The aim was to test a mediation model connecting receptive vocabulary knowledge to peer rejection, through oral communicative competence. Previous studies showed associations between receptive vocabulary knowledge and oral communicative competence (e.g., Bornstein, Haynes, & Painter, 1998), oral communicative competence and peer rejection (e.g., Hazen & Black, 1989), and receptive vocabulary knowledge and peer rejection (e.g., Menting, Van Lier, & Koot, 2011). Whether receptive vocabulary knowledge is also indirectly related to peer rejection, through oral communicative competence, remained unknown. Generally, a lack of word knowledge creates misunderstanding in interpersonal communication and makes it more difficult to convey and interpret messages (Astington & Jenkins, 1999). Difficulties in peer communication are likely to increase a child’s risk of being rejected (Hay et al., 2004). The present study adopted a positivistic paradigm and a correlational design. N = 135 preschool children participated. Receptive vocabulary knowledge was assessed with the Peabody Picture Vocabulary Test, oral communicative competence was assessed with the Nijmegen Test for Pragmatics, and peer rejection was assessed using peer nominations. Teachers were informed extensively, parents were asked for passive consent, children’s participation was entirely voluntary, data were sampled carefully and anonymously saved, information obtained from children was treated confidential. Outcomes of conditional process analyses revealed that poor receptive vocabulary knowledge was associated with poor oral communicative competence, which was in turn related to a higher level of peer rejection. Findings indicate the need to focus on oral communicative competence and receptive vocabulary knowledge when addressing peer rejection in early childhood education.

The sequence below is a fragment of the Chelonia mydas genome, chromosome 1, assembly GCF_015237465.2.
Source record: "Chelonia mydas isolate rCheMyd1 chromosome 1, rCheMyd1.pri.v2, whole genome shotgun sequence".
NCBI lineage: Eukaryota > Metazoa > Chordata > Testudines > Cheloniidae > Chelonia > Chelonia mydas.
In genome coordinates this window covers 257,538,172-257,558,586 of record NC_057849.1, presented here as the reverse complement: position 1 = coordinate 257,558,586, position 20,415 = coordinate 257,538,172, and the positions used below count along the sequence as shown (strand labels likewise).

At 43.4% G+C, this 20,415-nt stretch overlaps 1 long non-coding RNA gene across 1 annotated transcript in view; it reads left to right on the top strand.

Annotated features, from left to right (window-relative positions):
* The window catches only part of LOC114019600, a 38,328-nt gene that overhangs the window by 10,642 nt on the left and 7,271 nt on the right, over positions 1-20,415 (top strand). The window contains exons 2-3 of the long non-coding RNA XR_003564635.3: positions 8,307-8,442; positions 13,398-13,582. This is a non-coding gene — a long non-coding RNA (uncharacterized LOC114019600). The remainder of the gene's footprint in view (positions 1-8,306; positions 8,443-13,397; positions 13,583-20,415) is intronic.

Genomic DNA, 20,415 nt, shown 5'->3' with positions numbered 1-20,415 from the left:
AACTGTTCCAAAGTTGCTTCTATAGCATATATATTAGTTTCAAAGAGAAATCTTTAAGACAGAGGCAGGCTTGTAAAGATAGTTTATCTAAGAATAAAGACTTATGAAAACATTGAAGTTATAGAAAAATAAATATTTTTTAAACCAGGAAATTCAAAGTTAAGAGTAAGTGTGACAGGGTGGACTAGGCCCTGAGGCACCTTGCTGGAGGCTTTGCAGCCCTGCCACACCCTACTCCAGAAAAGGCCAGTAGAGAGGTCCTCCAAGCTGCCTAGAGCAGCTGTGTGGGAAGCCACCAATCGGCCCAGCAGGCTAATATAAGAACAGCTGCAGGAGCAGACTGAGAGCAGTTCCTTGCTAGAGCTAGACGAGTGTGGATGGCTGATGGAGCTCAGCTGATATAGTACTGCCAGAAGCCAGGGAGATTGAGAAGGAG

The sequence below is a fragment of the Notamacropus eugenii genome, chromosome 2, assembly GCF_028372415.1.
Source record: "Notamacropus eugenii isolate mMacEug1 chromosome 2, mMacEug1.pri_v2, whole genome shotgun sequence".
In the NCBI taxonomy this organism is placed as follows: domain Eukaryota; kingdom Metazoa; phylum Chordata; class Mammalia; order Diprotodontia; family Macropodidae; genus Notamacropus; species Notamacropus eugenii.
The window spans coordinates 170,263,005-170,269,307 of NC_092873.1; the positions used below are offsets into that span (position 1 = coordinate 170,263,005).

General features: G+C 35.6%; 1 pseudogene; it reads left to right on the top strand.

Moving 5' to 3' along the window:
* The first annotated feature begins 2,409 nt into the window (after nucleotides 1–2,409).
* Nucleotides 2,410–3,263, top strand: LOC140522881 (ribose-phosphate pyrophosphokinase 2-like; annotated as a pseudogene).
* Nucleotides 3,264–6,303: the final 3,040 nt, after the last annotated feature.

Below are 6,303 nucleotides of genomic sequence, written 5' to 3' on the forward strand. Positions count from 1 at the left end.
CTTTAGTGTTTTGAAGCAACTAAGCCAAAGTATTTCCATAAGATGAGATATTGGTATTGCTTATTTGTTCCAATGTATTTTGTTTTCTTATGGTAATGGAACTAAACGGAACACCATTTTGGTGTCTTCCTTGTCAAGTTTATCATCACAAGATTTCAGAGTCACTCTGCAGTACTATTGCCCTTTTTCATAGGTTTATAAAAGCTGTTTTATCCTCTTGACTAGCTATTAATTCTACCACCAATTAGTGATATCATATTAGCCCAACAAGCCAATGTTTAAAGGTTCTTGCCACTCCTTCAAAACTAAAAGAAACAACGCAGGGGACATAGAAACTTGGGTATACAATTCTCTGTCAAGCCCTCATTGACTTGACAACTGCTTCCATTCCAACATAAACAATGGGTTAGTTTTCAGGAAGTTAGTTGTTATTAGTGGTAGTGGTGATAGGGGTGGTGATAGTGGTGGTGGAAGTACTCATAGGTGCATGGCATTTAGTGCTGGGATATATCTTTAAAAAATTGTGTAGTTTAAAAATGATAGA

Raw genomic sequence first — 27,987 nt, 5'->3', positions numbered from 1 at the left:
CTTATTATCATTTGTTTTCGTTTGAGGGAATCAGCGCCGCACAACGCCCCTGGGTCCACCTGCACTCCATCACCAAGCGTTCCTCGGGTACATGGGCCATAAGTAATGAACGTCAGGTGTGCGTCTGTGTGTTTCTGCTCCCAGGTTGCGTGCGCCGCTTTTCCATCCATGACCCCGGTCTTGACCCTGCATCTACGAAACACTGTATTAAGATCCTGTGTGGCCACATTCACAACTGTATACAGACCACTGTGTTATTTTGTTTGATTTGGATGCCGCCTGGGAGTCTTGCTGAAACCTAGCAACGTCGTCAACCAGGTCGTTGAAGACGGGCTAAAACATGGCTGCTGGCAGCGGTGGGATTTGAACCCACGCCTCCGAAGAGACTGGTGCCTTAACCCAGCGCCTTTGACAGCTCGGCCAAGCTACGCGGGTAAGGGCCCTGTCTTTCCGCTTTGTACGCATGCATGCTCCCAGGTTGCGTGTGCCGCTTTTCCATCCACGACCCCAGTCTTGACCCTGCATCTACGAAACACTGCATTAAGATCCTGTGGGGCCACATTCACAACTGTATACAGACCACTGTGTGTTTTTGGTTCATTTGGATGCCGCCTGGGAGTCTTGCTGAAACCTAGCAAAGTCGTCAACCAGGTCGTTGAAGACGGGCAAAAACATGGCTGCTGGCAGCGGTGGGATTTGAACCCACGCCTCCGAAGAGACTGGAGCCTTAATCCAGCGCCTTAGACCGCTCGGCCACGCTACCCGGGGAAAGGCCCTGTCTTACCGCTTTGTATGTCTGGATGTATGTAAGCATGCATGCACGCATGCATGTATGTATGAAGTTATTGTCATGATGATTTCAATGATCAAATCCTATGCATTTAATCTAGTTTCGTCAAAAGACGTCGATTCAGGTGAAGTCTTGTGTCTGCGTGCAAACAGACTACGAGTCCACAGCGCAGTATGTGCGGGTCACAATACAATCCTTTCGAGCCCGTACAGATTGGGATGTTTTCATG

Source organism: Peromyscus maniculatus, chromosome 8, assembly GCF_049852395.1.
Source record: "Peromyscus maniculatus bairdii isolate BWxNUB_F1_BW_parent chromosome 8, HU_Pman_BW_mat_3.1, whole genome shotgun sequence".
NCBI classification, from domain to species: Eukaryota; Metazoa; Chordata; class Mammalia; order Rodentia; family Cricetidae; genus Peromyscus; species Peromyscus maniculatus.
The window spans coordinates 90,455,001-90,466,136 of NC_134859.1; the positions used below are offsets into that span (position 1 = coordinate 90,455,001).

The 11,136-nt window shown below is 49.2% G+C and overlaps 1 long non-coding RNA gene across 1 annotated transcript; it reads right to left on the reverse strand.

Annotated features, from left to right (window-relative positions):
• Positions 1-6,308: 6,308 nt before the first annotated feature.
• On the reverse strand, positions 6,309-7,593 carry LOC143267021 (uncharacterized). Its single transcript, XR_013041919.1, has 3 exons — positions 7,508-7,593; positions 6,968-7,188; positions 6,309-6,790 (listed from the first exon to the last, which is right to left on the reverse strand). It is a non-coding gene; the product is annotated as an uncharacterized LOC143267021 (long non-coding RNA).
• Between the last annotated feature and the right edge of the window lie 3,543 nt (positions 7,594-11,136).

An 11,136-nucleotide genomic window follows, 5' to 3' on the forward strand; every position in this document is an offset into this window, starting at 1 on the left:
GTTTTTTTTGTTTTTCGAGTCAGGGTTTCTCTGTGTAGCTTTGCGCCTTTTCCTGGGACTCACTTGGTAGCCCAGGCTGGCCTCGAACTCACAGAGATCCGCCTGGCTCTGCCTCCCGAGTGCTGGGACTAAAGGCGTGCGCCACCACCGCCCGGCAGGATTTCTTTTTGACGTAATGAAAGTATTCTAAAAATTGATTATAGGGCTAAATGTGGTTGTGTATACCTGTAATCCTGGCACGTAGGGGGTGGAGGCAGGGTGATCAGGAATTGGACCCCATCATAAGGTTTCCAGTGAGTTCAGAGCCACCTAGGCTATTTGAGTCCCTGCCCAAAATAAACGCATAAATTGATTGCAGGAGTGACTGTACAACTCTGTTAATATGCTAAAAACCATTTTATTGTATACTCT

|Publication status||Published - Aug 2018|
|Event||EECERA 2018 - Budapest, Hungary|
Duration: 22 Aug 2018 → 25 Aug 2018
|Period||22/08/18 → 25/08/18|